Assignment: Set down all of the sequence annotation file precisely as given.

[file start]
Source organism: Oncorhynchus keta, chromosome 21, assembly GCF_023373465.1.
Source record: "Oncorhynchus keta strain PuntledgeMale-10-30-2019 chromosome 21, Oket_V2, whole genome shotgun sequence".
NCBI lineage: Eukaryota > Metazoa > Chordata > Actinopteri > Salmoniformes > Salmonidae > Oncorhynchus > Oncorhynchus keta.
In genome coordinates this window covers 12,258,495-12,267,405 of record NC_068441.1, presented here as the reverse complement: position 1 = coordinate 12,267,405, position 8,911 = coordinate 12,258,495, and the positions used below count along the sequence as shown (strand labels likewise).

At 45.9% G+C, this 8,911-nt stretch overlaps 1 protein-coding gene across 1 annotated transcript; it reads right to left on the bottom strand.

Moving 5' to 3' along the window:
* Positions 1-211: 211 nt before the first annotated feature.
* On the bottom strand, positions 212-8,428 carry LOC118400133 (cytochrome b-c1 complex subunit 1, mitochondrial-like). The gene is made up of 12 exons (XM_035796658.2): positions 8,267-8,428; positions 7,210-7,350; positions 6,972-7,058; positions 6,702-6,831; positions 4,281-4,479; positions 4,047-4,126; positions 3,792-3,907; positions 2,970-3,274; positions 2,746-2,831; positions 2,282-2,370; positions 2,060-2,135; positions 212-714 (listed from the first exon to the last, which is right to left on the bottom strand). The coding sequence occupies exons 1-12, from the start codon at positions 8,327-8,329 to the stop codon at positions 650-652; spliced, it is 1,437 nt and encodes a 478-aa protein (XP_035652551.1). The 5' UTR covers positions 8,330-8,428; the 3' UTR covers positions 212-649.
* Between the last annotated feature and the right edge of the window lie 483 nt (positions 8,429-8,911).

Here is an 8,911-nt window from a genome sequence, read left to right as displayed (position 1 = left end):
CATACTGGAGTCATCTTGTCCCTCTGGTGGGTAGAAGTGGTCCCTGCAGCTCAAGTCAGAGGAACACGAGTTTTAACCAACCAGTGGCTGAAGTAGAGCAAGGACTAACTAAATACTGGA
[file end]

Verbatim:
Source organism: Oncorhynchus keta, chromosome 21, assembly GCF_023373465.1.
Source record: "Oncorhynchus keta strain PuntledgeMale-10-30-2019 chromosome 21, Oket_V2, whole genome shotgun sequence".
NCBI lineage: Eukaryota > Metazoa > Chordata > Actinopteri > Salmoniformes > Salmonidae > Oncorhynchus > Oncorhynchus keta.
In genome coordinates this window covers 12,258,495-12,267,405 of record NC_068441.1, presented here as the reverse complement: position 1 = coordinate 12,267,405, position 8,911 = coordinate 12,258,495, and the positions used below count along the sequence as shown (strand labels likewise).

At 45.9% G+C, this 8,911-nt stretch overlaps 1 protein-coding gene across 1 annotated transcript; it reads right to left on the bottom strand.

Moving 5' to 3' along the window:
* Positions 1-211: 211 nt before the first annotated feature.
* On the bottom strand, positions 212-8,428 carry LOC118400133 (cytochrome b-c1 complex subunit 1, mitochondrial-like). The gene is made up of 12 exons (XM_035796658.2): positions 8,267-8,428; positions 7,210-7,350; positions 6,972-7,058; positions 6,702-6,831; positions 4,281-4,479; positions 4,047-4,126; positions 3,792-3,907; positions 2,970-3,274; positions 2,746-2,831; positions 2,282-2,370; positions 2,060-2,135; positions 212-714 (listed from the first exon to the last, which is right to left on the bottom strand). The coding sequence occupies exons 1-12, from the start codon at positions 8,327-8,329 to the stop codon at positions 650-652; spliced, it is 1,437 nt and encodes a 478-aa protein (XP_035652551.1). The 5' UTR covers positions 8,330-8,428; the 3' UTR covers positions 212-649.
* Between the last annotated feature and the right edge of the window lie 483 nt (positions 8,429-8,911).

Here is an 8,911-nt window from a genome sequence, read left to right as displayed (position 1 = left end):
CATACTGGAGTCATCTTGTCCCTCTGGTGGGTAGAAGTGGTCCCTGCAGCTCAAGTCAGAGGAACACGAGTTTTAACCAACCAGTGGCTGAAGTAGAGCAAGGACTAACTAAATACTGGA